America’s Sports Car, the Chevy Corvette, was first manufactured in St. Louis. So was the World War II “Jimmy,” the GMC CCKW truck that carried supplies for Allied troops as they pushed eastward after the Normandy invasion. So was the sleek Moon roadster that Walt Disney drove—until he sold it to finance the production of Steamboat Willie. St. Louis was the home of the first gasoline station dedicated to serving motorists, and many of the earliest, coolest automobiles were made here. At one point, its car manufacturing came in second only to Detroit. By 1965, we were cranking out more than 700,000 vehicles. We had not one but three Automobile Rows over the years, lined with grand buildings where you could browse, beg to test-drive, or have a beloved vehicle repaired.
This moving history is celebrated in a new book by Reedy Press, They Will Run: The Golden Age of the Automobile in St. Louis. The Museum of Transportation will host a book launch (along with a car show, natch) on October 27 from 1 to 4 pm. Authors Molly Butterworth and Thomas Eyssell will be on hand to sign books, and about 60 vintage cars will roll in for the show. Below, just a handful of the vehicles made in St. Louis.
A 1921 Dorris 6-80 touring car. Founded in 1906, Dorris took over the original St. Louis Motor Company plant. There, it created the float carburetor that would be used for decades. “Build up to a standard, not down to a price,” urged the slogan; the company’s first cars cost almost $7,000.
A 1921 Traffic Motor truck delivering Vess Orange Whistle soda—also made in St. Louis—in Washington, DC, in 1925. Traffic Motor trucks were manufactured in stl from 1917 until the Great Depression.
A 1929 Moon. Founded by carriage maker Joseph W. Moon, the Moon Motor Company produced affordable, fully assembled, mid-level cars—but with high-quality parts and a lot of handwork. Moon was in business from 1905 until 1930, peaking with 10,271 vehicles in 1925.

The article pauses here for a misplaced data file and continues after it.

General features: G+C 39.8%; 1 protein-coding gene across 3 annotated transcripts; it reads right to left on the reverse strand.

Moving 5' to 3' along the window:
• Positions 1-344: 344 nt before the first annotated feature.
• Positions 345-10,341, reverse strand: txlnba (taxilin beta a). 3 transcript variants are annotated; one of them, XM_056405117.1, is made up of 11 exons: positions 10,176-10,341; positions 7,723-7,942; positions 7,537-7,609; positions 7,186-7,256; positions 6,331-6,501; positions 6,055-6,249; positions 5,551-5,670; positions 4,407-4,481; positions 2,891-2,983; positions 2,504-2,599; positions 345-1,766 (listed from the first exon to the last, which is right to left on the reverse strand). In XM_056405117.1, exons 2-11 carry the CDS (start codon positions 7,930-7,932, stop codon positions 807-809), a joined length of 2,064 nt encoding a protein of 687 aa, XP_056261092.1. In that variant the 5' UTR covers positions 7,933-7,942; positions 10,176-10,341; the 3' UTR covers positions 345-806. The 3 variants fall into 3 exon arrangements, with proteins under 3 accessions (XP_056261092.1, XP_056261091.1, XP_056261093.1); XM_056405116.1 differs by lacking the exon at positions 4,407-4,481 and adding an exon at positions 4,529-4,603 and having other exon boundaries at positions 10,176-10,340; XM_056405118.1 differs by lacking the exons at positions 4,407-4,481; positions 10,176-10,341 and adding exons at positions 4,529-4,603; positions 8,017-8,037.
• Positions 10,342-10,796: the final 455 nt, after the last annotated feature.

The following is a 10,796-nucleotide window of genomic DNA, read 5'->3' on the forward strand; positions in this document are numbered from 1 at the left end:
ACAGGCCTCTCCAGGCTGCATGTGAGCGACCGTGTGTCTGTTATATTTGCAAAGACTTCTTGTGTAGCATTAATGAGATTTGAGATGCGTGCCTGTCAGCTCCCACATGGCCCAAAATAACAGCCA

A 1931 Gardner roadster. Buggy-maker Russell Gardner shifted to distributing the early Chevrolets, then introduced his own “assembled car” in 1909, put together in St. Louis with components from larger manufacturers. Dubbed “the distinctly different motor car,” the Gardner had a grace, quality, and technological sophistication were extraordinary for the price.
Troops assigned to a CCKW six-wheel-drive 25-ton truck, one in a series of off-road trucks built for the U.S. Army during World War II. The Deuce and a Half played a major role in the Red Ball Express that carried supplies to Allied forces.
The man who brought speed to the Chevrolet Corvette, Zora Arkus-Duntov, in one of the first 1957 Corvettes featuring fuel injection. Introduced in 1953, in Pennant Blue, Sportsman Red, Black, or Polo White, the Vette had a long front end and, by 1958, a duck tail. Which doesn’t sound sexy, but it was. The name, if you took the time to wonder as you zoomed around town in America’s most iconic sports car, came from a small, maneuverable warship—but the Corvette was more often used for love.
Article originally posted by STLMag